As 2017 draws to a close, let’s check in on the progress of “TSCA Reform” which is shorthand for implementation of the recently revised Toxic Substances Control Act (TSCA)—the primary federal law intended to protect the public from exposure to unsafe chemicals in commercial and consumer products and in homes, schools, the workplace and the marketplace.
Broadly speaking, the centerpiece of the revised law establishes a system for EPA to evaluate thousands of existing chemicals to determine whether they pose an “unreasonable risk” to human health or the environment. If the chemicals pose an unreasonable risk, EPA is required to impose restrictions on the use of the chemical to eliminate the risk. For new chemicals proposed to be put into commercial use, they must undergo a heightened degree of scrutiny to determine whether they may pose an unreasonable risk, and, if so, restrictions (up to and including prohibition) also apply.
The revisions were signed into law by President Obama in June 2016, and the EPA spent the final seven months of his administration issuing proposed rules and taking other actions to meet a variety of deadlines established in the statute. Among the key activities embarked upon by EPA were:
- Proposing to ban particular uses of three toxic solvents [trichloroethylene (TCE), methylene chloride (also called dichloromethane (DCM)), and n-methylpyrollidone (NMP)] due to the high health risks they pose to human health;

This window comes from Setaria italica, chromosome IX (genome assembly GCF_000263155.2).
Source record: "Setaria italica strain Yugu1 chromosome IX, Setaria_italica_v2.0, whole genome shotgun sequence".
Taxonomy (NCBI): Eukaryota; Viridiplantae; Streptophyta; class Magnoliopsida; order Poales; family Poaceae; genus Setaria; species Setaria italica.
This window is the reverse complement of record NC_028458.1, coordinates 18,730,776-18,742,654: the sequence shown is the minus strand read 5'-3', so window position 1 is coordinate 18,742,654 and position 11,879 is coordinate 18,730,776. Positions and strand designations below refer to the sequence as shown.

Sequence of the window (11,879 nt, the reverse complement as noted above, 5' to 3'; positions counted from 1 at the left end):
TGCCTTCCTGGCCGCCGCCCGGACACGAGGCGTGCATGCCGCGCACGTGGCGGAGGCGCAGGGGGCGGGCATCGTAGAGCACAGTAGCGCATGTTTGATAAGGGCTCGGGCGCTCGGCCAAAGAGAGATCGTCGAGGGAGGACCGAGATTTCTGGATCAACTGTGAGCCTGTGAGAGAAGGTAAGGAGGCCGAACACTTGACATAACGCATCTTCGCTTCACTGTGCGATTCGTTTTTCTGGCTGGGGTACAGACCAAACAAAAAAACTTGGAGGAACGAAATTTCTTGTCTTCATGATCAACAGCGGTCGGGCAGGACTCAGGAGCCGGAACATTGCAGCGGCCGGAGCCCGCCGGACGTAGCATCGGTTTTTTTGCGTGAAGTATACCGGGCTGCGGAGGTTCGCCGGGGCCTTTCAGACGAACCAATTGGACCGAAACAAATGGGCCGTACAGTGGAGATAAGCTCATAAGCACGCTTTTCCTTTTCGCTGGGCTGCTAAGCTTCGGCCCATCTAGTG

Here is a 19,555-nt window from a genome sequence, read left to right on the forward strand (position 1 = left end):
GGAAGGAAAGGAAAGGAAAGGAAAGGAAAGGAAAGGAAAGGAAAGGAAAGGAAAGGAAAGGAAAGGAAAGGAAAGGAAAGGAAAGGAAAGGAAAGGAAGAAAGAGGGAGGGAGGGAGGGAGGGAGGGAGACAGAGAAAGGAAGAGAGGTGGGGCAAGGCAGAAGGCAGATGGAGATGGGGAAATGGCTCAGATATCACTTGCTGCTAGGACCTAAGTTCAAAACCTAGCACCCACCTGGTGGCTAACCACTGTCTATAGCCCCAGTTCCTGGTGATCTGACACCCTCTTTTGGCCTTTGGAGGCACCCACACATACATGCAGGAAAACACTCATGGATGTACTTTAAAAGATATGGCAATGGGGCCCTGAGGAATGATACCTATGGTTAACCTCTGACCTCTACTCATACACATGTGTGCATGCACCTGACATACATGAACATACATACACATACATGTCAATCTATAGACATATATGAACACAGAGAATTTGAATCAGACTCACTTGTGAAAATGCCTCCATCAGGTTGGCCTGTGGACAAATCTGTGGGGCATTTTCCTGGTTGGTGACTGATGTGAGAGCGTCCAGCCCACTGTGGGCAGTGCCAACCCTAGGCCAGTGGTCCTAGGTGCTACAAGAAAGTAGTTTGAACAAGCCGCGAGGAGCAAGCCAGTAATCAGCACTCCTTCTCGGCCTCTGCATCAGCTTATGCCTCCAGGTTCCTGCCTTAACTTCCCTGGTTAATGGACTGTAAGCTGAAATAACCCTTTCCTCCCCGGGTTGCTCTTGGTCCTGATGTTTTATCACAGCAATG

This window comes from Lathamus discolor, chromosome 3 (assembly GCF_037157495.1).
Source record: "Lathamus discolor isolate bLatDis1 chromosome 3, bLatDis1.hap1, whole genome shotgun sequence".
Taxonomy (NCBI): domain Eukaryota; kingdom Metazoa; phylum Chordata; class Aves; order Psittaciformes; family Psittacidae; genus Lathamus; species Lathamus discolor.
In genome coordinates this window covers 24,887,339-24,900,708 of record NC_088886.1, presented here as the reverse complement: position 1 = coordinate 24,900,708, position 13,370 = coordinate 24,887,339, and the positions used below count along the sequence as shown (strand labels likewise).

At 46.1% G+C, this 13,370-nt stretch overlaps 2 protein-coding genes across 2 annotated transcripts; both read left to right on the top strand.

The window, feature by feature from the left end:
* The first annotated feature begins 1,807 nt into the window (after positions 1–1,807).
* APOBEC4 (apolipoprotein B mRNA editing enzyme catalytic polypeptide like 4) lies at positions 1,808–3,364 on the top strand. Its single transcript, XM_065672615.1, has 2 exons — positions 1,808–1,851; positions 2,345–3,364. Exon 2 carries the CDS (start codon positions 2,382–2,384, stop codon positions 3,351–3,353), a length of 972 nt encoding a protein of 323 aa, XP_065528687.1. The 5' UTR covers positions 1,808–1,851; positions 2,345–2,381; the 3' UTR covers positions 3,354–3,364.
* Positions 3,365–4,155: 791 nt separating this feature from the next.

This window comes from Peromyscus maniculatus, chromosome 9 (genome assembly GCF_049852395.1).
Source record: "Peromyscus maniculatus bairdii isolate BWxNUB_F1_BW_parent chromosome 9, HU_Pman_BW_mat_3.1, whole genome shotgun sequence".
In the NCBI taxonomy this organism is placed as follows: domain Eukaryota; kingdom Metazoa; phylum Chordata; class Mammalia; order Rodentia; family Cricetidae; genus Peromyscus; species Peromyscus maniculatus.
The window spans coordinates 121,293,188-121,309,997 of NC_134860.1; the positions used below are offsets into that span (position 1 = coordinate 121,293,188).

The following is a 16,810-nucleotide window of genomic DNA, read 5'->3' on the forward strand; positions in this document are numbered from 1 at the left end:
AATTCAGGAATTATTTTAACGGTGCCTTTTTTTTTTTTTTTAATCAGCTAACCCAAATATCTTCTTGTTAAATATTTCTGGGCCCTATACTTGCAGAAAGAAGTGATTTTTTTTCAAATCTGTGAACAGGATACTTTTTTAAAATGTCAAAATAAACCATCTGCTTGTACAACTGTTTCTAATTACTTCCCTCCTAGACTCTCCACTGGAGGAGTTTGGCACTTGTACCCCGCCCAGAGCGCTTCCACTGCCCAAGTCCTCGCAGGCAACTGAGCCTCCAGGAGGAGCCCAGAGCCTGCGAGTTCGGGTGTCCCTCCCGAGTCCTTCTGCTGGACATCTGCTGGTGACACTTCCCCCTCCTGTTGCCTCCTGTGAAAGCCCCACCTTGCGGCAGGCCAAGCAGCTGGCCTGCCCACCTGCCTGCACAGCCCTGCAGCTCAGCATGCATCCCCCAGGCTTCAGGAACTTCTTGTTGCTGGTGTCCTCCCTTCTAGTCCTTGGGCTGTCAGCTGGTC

- Issuing proposed rules for how EPA would conduct its evaluation of “existing chemicals” (those already in use or included in the TSCA Inventory of chemicals) as well as how it would prioritize which chemicals to review;
- Implementing the heightened level of review for proposed new chemicals;
- Identifying the first 10 chemicals that the Agency would evaluate under the new law—asbestos, TCE, methylene chloride, n-methylpyrollidone, perchloroethylene (“Perc”), 1-4 dioxane, Hexabromocyclododecane (HBCD), 1-bromopropane, carbon tetrachloride, Violet Pigment 29.
All of these actions by EPA, and a few others that are a bit more obscure but also important, got off to a good start in the last year of the Obama Administration, with EPA proposing rules and implementing policies that appeared to largely comply with both the letter and intent of Congress in its bipartisan revisions to the law.
But then President Trump took office, polluting industry puppet Scott Pruitt was installed as the head of the EPA, and the wheels came off.
Since President Trump’s inauguration, EPA’s policies on toxics have rapidly shifted to accommodating and parroting the world’s largest corporations that make many of the world’s most toxic chemicals—Dow-Dupont, Exxon, Monsanto—and the early proposals and policies developed under the Obama Administration have now been reversed, weakened or effectively terminated. Here are a few of the most important changes that are underway:
Staffing the Toxics Office with industry hacks